The A to Z of Agile fuelling the future of Amazon
Traditionally a seller of books, Amazon have expanded into a number of seemingly unrelated and customer focused fields, from film and television production to the latest in voice interface technologies with the Alexa voice assistant. These divergent product segments are reflective of Amazon’s understanding of their customers’ changing expectations and their use of Agile methods.
Customers and their needs have always influenced how Amazon construct their internal and external operations, logistics, product development and technological architecture. Thanks to the adaptation of Agile personnel management and governance, Amazon can harness the latest in technology and innovation to change and evolve according to their customer.
In this article we will analyze how Amazon have become the world’s most valuable company thanks to their use of Agile, but importantly we will focus on how using Agile as an end-to-end holistic mindset, rather than just a software development process, has transformed their capacity to deliver rapid customer-centric value, across the whole organization. We will conclude this analysis with a matrix to illustrate how Amazon have holistically applied the 12 Principles of Agile Business Manifesto.
Continuous Customer Centricity
Amazon have long led the way in online retailing or ‘e-tailing’ due to their obsessive customer focus and refined interactions across all customer touch-points. Amazon were the first online retailer to develop a ‘customer review’ function that allowed customers to make informed and empowered purchasing decisions.
These reviews weren’t just beneficial to the customer, but were also useful to Amazon as it gave them key insights into what their customers were experiencing when using their website and buying products. Amazon leveraged this feedback to improve the end-to-end management of their merchant policies, increasing quality assurance and the provision of service standards.
“We see our customers as invited guests to a party, and we are the hosts. It’s our job every day to make every important aspect of the customer experience a little bit better.” — Jeff Bezos, Founder & CEO of Amazon
This review system is an example of how Amazon turned a simple tool into an internal continuous process of improvement, by directly communicating with the customer and feeding this information back into their service delivery, improving their quality controls and encouraging merchants to perform and provide increasingly better products.
The application of this review tool exemplifies their use of Agile’s belief in iterative customer-based reflection, with each iterative cycle striving to generate new outcomes and improvements for the product and the customer.
Two Pizza Approach
Centering their business around the customer is the driver of their success with the customer seen as an intrinsic influencer in how Amazon should work to roll-out products and experiences customers want, and need, by approaching product development with a de-centralised team model, Amazon uses small focused teams to rapidly design and develop products for their allocated customer segments.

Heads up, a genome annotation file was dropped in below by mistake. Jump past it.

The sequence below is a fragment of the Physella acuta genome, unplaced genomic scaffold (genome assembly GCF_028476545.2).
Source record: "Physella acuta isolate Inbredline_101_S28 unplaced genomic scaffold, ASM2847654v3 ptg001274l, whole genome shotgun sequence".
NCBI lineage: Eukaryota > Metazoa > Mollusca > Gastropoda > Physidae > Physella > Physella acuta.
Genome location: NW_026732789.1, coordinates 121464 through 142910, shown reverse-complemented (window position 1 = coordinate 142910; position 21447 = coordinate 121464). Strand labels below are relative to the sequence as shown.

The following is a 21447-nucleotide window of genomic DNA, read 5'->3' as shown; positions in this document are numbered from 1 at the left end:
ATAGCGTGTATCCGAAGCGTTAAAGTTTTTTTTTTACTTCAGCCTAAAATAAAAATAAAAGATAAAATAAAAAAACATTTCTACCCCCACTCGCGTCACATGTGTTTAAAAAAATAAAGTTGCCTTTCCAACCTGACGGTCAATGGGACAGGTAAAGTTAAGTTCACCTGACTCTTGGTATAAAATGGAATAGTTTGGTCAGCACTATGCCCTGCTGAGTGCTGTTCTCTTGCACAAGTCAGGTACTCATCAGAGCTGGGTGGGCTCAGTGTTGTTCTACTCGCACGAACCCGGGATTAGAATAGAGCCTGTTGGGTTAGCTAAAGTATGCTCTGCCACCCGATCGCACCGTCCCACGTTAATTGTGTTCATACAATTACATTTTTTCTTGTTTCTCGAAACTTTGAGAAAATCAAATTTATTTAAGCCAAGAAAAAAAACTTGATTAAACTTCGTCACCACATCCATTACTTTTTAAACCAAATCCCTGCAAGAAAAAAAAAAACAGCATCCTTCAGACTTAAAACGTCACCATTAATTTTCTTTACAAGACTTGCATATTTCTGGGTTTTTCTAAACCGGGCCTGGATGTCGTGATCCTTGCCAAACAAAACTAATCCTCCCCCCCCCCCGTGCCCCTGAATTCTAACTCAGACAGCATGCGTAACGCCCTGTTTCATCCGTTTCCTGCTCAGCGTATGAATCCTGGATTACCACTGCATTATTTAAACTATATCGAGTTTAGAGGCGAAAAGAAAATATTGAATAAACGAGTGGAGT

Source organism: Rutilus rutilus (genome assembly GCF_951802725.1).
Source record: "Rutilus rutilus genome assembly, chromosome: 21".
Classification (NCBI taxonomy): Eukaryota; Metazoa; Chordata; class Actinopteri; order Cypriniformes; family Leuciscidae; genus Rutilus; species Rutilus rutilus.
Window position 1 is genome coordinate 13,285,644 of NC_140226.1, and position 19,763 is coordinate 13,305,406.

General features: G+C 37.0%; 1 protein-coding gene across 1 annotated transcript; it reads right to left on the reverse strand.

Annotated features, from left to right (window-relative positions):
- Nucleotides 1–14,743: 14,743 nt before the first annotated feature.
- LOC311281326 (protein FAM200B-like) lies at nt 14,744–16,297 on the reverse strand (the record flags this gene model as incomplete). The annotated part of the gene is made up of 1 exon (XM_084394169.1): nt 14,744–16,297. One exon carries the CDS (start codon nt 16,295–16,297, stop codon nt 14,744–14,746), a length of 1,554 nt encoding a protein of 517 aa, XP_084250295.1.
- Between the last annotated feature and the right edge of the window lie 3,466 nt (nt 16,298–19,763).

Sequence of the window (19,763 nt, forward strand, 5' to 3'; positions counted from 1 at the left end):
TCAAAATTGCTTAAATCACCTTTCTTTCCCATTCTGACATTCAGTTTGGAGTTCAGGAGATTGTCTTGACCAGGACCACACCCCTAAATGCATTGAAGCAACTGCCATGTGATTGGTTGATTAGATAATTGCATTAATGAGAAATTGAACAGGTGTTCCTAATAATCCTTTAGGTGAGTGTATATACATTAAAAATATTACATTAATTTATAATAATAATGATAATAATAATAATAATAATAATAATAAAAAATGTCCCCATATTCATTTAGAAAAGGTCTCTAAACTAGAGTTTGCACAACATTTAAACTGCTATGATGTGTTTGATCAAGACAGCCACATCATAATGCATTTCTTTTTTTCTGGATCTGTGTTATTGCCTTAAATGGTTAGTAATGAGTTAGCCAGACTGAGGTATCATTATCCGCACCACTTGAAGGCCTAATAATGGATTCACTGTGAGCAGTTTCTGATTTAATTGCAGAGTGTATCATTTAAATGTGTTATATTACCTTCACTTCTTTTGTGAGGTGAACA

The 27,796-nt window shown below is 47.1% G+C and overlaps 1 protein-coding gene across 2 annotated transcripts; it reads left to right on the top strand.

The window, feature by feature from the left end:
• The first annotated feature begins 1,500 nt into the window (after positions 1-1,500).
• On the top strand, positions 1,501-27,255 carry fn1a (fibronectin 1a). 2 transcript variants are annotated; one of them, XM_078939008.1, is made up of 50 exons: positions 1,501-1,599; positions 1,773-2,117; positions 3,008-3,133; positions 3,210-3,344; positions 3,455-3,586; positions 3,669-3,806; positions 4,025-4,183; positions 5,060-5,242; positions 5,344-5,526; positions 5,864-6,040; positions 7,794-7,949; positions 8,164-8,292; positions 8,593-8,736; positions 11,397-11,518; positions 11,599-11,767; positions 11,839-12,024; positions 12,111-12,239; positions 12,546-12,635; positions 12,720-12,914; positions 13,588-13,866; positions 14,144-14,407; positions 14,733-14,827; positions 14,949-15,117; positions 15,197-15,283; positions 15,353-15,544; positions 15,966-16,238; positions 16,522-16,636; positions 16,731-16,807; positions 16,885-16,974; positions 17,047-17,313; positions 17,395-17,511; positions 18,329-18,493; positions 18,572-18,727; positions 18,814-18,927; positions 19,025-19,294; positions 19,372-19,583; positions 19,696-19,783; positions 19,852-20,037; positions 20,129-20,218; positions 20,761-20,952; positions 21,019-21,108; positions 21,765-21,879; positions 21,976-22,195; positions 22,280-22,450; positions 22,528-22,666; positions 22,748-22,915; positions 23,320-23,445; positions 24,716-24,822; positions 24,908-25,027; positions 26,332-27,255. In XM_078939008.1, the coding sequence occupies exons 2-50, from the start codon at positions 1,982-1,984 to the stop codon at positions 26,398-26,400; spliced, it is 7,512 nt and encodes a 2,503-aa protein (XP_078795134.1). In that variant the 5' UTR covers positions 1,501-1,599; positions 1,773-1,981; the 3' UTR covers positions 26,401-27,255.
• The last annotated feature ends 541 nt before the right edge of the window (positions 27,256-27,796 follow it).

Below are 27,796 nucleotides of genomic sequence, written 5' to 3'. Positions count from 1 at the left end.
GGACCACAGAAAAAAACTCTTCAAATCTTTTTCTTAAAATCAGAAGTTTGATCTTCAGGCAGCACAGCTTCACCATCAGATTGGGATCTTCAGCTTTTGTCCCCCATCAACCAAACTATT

Using a decentralized approach Amazon applies the Agile principle of small customer segment teams who rapidly design and develop products, through their ‘Two Pizza Teams’ (the size of the team should reflect how many people could eat two pizzas), who provide each customer segment with a dedicated product development team that distills and ideates on their specific customer needs.
The use of small teams in Agile enables rapid ideation and development, at a lower cost and risk to the overall company, with most product cycles at Amazon currently being between 10–15 days. The reduced team numbers allow for a higher degree of focus on each segment’s needs, helping reduce the level of bureaucracy and paperwork associated with larger product development teams.
“In the old world, you devoted 30% of your time to building a great service and 70% of your time to shouting about it. In the new world, that inverts.”
- Jeff Bezos Founder & CEO
In Agile the reduction of bureaucracy and paperwork allows teams to turn their focus to what their customer and their service experience demands, rather than what their company requires, which is clearly a high priority at Amazon.
Freedom to Fail
Thanks to the ‘Two Pizza Team’ model, each customer base is individually catered for with the division of resources across these teams costing less, lowering the overall company risk of large product failure.
“One area where I think we are especially distinctive is failure. I believe we are the best place in the world to fail (we have plenty of practise!), and failure and invention are inseparable twins. To invent you have to experiment, and if you know in advance that it’s going to work, it’s not an experiment”
- Jeff Bezos, Founder & CEO, Annual Report 2015